My Four Favorite Volcanoes in El Salvador to Hike Up

As El Salvador starts looking towards a post-pandemic future where tourists can travel again, it’s worth checking out some of the activities available in this tiny country. In this article, Eddie Galdamez looks at his four favorite volcanoes in El Salvador to hike up.

Looking for something fun and challenging to do outdoors in El Salvador? Well, volcano hiking is a great option. El Salvador has about twenty (some still active) volcanoes scattered across the country and some are perfect for hiking.

Below are my four favorite volcanoes in El Salvador to hike.

Santa Ana Volcano (also called Ilamatepec)

The Santa Ana Volcano is the tallest stratovolcano in El Salvador and one of the most active. It’s also one of the easiest to climb, making it one of El Salvador’s most popular tourist spots. You’ll find Santa Ana Volcano in the west of the country, in the Cerro Verde National Park.

The hike from the base to the summit takes between 45 minutes to 1.5 hours, depending on your fitness level. Once you reach the summit you’ll get incredible views of the Pacific Ocean, Izalco Volcano, and Lake Coatepeque. You can also check out the turquoise lagoon inside the crater.

 

 
 
 
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Izalco Volcano

They call Izalco Volcano the Lighthouse of the Pacific (el Faro del Pacifico). During a spate of eruptions in the 1700s, ships at sea could see the lava spouting outat night, making it look like a lighthouse.

It’s a young volcano and, like Santa Ana Volcano, located in the Cerro Verde National Park. Unlike Santa Ana Volcano, this one is a challenging hike, so you should be in shape to attempt Izalco.

If you’re up for it, you approach an Izalco hike in four stages, starting from the Cerro Verde National Park entrance.

The first stage is from the park entrance to the base. This means climbing down a trail of about 1,500 steps through a heavily-forested mountain. This is not for the faint-hearted, especially during the rainy season.

From there, the second stage is the hike to the summit. The trail is steep, and the terrain rough with loose, sharp rocks and massive boulders all over the path.

Once you reach the top, your reward will be incredible views of the Santa Ana volcano and the Pacific Ocean. The summit area is also full of fumeroles venting volcanic gases into the atmosphere.

Now comes part three, the hard part of getting back down. It’s a steep path full of loose rocks. This is slow and tiring as you spend a lot of energy trying not to fall. stage as you will use extra energy, being careful not to fall.

Lastly, after spending most of your energy climbing down from the summit, you have to climb up those 1,500 steps back to the park entrance. This gets old very fast.

There’s no doubt Izalco is a challenge. But if you like extreme hiking, it’s well worth it and a lot of fun.

 

 
 
 
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Conchagua Volcano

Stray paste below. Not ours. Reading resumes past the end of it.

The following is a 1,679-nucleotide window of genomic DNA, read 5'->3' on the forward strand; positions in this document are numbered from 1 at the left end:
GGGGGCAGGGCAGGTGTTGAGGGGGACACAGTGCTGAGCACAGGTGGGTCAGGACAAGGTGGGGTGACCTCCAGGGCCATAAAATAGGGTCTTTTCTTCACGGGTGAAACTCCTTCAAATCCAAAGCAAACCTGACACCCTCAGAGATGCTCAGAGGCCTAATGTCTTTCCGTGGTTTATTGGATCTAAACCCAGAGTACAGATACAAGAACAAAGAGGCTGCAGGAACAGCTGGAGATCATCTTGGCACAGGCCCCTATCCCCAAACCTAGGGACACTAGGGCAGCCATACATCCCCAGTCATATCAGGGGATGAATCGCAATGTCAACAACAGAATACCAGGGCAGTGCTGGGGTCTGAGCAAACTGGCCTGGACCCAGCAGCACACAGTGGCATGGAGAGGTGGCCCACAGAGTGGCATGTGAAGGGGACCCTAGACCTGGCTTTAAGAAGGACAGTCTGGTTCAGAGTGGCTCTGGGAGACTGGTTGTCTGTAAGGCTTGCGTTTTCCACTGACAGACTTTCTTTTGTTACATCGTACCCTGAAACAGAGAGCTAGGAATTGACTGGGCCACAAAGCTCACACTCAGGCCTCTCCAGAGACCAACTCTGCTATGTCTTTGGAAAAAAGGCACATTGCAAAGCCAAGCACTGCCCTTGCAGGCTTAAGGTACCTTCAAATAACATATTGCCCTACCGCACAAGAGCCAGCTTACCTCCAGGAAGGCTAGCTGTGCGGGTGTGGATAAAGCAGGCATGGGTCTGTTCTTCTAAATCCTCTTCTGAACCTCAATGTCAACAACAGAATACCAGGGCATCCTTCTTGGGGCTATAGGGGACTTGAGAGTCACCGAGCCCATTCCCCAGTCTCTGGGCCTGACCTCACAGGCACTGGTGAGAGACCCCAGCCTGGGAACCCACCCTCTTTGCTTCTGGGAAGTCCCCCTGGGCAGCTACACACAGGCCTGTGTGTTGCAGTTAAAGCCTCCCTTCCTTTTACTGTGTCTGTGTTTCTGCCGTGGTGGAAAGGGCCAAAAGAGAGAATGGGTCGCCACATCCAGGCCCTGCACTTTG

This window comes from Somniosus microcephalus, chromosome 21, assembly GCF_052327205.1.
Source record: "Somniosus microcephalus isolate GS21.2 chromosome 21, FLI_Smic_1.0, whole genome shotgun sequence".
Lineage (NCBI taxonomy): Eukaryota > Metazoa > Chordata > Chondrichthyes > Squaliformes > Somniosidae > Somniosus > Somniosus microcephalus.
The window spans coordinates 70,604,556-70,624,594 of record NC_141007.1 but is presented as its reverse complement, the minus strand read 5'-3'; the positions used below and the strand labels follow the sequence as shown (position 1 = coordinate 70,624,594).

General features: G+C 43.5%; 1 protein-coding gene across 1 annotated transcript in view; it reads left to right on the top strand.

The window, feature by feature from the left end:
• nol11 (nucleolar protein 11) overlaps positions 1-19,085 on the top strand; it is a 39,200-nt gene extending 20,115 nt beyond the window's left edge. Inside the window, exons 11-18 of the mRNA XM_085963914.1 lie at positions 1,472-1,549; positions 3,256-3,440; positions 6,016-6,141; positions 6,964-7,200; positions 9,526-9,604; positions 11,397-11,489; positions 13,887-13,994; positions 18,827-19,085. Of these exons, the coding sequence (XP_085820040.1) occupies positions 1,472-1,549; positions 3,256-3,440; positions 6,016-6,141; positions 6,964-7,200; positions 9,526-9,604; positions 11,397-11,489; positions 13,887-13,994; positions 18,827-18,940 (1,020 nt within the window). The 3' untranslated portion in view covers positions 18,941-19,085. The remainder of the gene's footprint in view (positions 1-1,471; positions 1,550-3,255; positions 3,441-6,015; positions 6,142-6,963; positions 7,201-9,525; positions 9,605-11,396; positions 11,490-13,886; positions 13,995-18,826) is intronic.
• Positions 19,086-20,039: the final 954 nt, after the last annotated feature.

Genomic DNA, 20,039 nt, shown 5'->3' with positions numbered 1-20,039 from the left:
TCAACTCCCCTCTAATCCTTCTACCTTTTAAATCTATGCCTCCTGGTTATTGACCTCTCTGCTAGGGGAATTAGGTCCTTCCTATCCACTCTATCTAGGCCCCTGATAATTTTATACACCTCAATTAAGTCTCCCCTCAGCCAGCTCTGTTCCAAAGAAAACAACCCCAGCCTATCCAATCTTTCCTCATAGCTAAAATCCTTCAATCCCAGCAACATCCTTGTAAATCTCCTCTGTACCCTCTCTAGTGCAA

Conchagua Volcano is an eroded stratovolcano, covered in dense vegetation, in eastern El Salvador overlooking the Gulf of Fonseca.

People come here for the beautiful sunrises across the islands of the Golf of Fonseca, where you can also see Honduras. The idea is to get up there the day before, camp out, and get up early for the sunrise.

Conchagua has three campsites, one at the volcano base and two up near the lookout point. If you stay at the lower campsite, you’ll need to get up before dawn and hike to the viewpoint to see the sunrise.

After that, head back down the volcano to hang out at any of the nearby beaches.

 

 
 
 
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San Salvador Volcano

If you’re looking for a volcano to hike close to San Salvador, then you’re in luck. Those who don’t want to venture too far out of the city can go to the El Boqueron National Park, where they’ll find the San Salvador Volcano.

Also known as Quetzaltepec, San Salvador Volcano is perfect for all visitors. The volcano offers easy hiking on well-kept, marked trails.

The trails will take you to different viewpoints where you can view the huge crater called El Boqueron. There’s also a smaller crater inside El Boqueron called El Boqueroncito.

A great adventure here is to hike down into El Boqueron and camp out for the night next to El Boqueroncito. This is more for the extreme hikers, though, as the hike down can be tough.

 

 
 
 
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The four volcanoes listed here are not only my favorites, they’re also the most visited in El Salvador.

There are plenty of other volcanoes to check out for adventurers who want to get off the beaten path. Just make sure you take local advice on safety and volcanic activity before you put on your hiking boots and start trekking.

Eddie Galdamez is a Salvadoran blogger and web designer who loves writing about his country. His favorite topics include tourism, politics, culture, and overall life in El Salvador. He runs El Salvador Info, a blog about all things El Salvador.